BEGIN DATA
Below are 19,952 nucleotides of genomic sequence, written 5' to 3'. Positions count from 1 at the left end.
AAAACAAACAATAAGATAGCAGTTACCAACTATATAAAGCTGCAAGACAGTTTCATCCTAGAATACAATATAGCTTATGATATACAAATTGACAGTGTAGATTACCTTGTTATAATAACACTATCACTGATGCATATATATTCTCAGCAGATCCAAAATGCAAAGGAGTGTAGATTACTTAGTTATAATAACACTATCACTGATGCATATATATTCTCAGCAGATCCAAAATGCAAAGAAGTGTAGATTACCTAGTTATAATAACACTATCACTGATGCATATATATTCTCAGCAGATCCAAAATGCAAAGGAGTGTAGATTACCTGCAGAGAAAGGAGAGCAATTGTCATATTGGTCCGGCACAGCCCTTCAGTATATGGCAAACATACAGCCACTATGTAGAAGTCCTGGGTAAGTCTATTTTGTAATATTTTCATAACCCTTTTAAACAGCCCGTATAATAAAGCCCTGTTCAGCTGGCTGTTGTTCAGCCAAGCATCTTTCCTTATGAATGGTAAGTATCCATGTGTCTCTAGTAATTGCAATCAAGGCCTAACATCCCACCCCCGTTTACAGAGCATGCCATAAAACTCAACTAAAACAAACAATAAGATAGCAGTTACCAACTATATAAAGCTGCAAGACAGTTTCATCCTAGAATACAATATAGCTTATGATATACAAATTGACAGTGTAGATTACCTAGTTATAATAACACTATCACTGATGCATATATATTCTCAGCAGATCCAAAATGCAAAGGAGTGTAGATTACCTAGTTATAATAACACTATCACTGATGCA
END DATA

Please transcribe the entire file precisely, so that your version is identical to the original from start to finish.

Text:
Below are 19,952 nucleotides of genomic sequence, written 5' to 3'. Positions count from 1 at the left end.
AAAACAAACAATAAGATAGCAGTTACCAACTATATAAAGCTGCAAGACAGTTTCATCCTAGAATACAATATAGCTTATGATATACAAATTGACAGTGTAGATTACCTTGTTATAATAACACTATCACTGATGCATATATATTCTCAGCAGATCCAAAATGCAAAGGAGTGTAGATTACTTAGTTATAATAACACTATCACTGATGCATATATATTCTCAGCAGATCCAAAATGCAAAGAAGTGTAGATTACCTAGTTATAATAACACTATCACTGATGCATATATATTCTCAGCAGATCCAAAATGCAAAGGAGTGTAGATTACCTGCAGAGAAAGGAGAGCAATTGTCATATTGGTCCGGCACAGCCCTTCAGTATATGGCAAACATACAGCCACTATGTAGAAGTCCTGGGTAAGTCTATTTTGTAATATTTTCATAACCCTTTTAAACAGCCCGTATAATAAAGCCCTGTTCAGCTGGCTGTTGTTCAGCCAAGCATCTTTCCTTATGAATGGTAAGTATCCATGTGTCTCTAGTAATTGCAATCAAGGCCTAACATCCCACCCCCGTTTACAGAGCATGCCATAAAACTCAACTAAAACAAACAATAAGATAGCAGTTACCAACTATATAAAGCTGCAAGACAGTTTCATCCTAGAATACAATATAGCTTATGATATACAAATTGACAGTGTAGATTACCTAGTTATAATAACACTATCACTGATGCATATATATTCTCAGCAGATCCAAAATGCAAAGGAGTGTAGATTACCTAGTTATAATAACACTATCACTGATGCA